Eucalyptus (generic name)

treats Decongestant/expectorant, Skin ulcers, Arthritis, Dental plaque/gingivitis, Headache, Tick repellant, Smoking cessation, and Asthma
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Tradition

WARNING: DISCLAIMER: The below uses are based on tradition, scientific theories, or limited research. They often have not been thoroughly tested in humans, and safety and effectiveness have not always been proven. Some of these conditions are potentially serious, and should be evaluated by a qualified healthcare provider. There may be other proposed uses that are not listed below.
AIDS, alertness, antibacterial, antifungal, antimicrobial, antioxidant, antiviral, aromatherapy, astringent, athlete's foot, back pain, bronchitis, burns, cancer prevention, cancer treatment, chronic obstructive pulmonary disease (COPD), cleaning solvent, croup, deodorant, diabetes, diarrhea, dysentery, ear infections, emphysema, fever, flavoring, fragrance, herpes, hookworm, inflammation, inflammatory bowel disease, influenza, insect repellant, leukemia, liver protection, muscle/joint pain (applied to the skin), muscle spasm, nerve pain, onychomycosis (fungal infection), pain, parasitic infection, ringworm, runny nose, scabies, shingles, sinusitis, skin infections in children, snoring, stimulant, strains/sprains (applied to the skin), tuberculosis, urinary difficulties, urinary tract infection, whooping cough, wound healing.

Dosing

Adults (18 years and older)

Application of 5% to 20% in an oil-based formulation or 5% to 10% in an alcohol-based formulation has been used. In one study, topical lemon eucalyptus extract spray (Citriodiol®) was applied daily for two weeks to the lower extremities to reduce tick attachment.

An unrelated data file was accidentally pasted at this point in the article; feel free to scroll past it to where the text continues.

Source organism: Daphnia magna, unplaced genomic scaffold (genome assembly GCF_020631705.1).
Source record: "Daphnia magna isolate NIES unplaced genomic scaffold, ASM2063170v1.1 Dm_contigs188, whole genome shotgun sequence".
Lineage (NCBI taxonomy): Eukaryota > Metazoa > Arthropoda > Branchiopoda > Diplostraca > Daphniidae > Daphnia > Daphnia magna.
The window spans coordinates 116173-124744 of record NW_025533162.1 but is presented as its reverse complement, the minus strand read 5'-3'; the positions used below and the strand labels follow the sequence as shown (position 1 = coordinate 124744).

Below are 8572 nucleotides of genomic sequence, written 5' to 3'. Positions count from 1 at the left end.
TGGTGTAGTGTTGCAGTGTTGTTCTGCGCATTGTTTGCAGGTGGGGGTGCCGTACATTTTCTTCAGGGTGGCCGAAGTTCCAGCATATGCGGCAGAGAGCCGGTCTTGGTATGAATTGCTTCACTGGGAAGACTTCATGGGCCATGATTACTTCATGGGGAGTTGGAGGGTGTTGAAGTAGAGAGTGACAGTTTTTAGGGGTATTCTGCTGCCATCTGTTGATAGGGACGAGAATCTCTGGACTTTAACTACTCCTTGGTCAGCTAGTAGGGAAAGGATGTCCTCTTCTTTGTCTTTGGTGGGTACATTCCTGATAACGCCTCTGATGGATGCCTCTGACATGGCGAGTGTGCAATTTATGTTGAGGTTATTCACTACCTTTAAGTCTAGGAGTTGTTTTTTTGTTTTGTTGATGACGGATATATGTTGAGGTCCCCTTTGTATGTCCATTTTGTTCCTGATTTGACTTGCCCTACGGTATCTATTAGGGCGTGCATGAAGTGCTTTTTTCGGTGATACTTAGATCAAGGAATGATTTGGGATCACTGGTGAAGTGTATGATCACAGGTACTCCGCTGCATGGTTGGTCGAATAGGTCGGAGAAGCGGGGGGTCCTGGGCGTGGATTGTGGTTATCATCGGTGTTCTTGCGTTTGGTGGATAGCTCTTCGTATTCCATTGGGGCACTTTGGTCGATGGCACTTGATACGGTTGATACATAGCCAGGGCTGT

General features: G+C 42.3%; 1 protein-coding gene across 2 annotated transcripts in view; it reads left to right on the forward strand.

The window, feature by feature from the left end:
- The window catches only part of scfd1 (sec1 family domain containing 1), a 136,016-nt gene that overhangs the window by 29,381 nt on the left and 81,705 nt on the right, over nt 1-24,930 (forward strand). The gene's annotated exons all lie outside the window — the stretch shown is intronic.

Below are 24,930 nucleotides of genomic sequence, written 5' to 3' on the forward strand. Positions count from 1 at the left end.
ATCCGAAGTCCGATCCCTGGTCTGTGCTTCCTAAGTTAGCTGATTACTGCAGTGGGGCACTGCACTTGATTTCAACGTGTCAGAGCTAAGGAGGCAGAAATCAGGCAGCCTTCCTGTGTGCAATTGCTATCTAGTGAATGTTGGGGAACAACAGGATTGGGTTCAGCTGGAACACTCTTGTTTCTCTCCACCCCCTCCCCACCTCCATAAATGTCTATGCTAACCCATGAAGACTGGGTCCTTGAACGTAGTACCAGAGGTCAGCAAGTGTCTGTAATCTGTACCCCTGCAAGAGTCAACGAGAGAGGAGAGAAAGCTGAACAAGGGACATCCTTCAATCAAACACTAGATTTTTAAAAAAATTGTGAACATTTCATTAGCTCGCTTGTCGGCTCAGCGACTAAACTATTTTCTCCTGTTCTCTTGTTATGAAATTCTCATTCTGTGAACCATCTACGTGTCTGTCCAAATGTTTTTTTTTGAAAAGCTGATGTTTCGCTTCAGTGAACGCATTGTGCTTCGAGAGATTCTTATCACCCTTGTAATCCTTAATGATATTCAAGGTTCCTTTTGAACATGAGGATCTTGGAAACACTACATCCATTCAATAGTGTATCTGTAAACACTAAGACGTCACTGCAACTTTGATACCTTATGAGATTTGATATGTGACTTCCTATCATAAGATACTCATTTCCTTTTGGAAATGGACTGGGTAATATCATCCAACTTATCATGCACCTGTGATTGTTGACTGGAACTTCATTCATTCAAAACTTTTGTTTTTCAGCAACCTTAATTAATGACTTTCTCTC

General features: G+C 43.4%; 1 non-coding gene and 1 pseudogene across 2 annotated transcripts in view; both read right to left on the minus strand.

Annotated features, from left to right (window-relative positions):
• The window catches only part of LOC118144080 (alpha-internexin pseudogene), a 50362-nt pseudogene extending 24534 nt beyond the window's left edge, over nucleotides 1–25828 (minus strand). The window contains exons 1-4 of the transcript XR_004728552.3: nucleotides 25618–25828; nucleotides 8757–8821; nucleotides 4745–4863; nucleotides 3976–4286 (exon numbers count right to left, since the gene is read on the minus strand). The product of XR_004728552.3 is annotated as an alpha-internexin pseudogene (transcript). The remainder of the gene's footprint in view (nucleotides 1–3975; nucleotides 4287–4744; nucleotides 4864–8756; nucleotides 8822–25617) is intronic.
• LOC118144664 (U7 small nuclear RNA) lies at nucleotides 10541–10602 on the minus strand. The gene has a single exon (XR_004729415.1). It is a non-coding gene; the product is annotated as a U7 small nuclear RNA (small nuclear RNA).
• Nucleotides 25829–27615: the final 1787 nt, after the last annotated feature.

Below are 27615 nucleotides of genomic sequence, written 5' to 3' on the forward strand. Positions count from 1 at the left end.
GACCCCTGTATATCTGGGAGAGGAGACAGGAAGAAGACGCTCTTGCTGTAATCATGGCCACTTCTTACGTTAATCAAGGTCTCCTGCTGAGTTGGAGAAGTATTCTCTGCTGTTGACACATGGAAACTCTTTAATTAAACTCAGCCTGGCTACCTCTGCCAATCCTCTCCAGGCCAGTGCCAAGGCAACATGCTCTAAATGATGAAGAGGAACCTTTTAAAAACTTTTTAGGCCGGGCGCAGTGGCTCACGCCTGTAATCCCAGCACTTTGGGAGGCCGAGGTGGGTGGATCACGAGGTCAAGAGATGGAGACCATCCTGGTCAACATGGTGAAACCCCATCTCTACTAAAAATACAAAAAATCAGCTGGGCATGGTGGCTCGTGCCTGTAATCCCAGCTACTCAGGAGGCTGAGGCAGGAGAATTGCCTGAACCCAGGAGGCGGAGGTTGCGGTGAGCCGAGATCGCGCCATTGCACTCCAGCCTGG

Eucalyptus oil should be taken with caution, since small amounts of oil taken by mouth have resulted in severe and deadly reactions. For eucalyptus oil, doses of 0.05 to 0.2 milliliter or 0.3 to 0.6 gram daily have been used traditionally, but may cause toxic side effects. For infusions prepared with eucalyptus leaf, a quantity of 2 to 3 grams of eucalyptus leaf in 150 milliliters of water, three times a day, has been used traditionally, but may result in toxic side effects.

Tincture with 5% to 10% eucalyptus oil or a few drops placed into a vaporizer as an inhalant have been used.

Eucalyptol (1,8-cineole) is a major chemical in eucalyptus oil, and it is used in some commercially sold mouthwashes.

Children (younger than 18 years)

Severe side effects have been reported in children after small doses of eucalyptus have been taken by mouth or applied to the skin. Eucalyptus is not recommended for use by infants and young children, especially near the face and nose.

Safety

DISCLAIMER: Many complementary techniques are practiced by healthcare professionals with formal training, in accordance with the standards of national organizations. However, this is not universally the case, and adverse effects are possible. Due to limited research, in some cases only limited safety information is available.

Allergies

Case reports describe allergic rash after exposure to eucalyptus oil, either alone or as an ingredient in creams. One child developed a rash after taking eucalyptus oil by mouth. Reports also describe hives after exposure to eucalyptus pollen.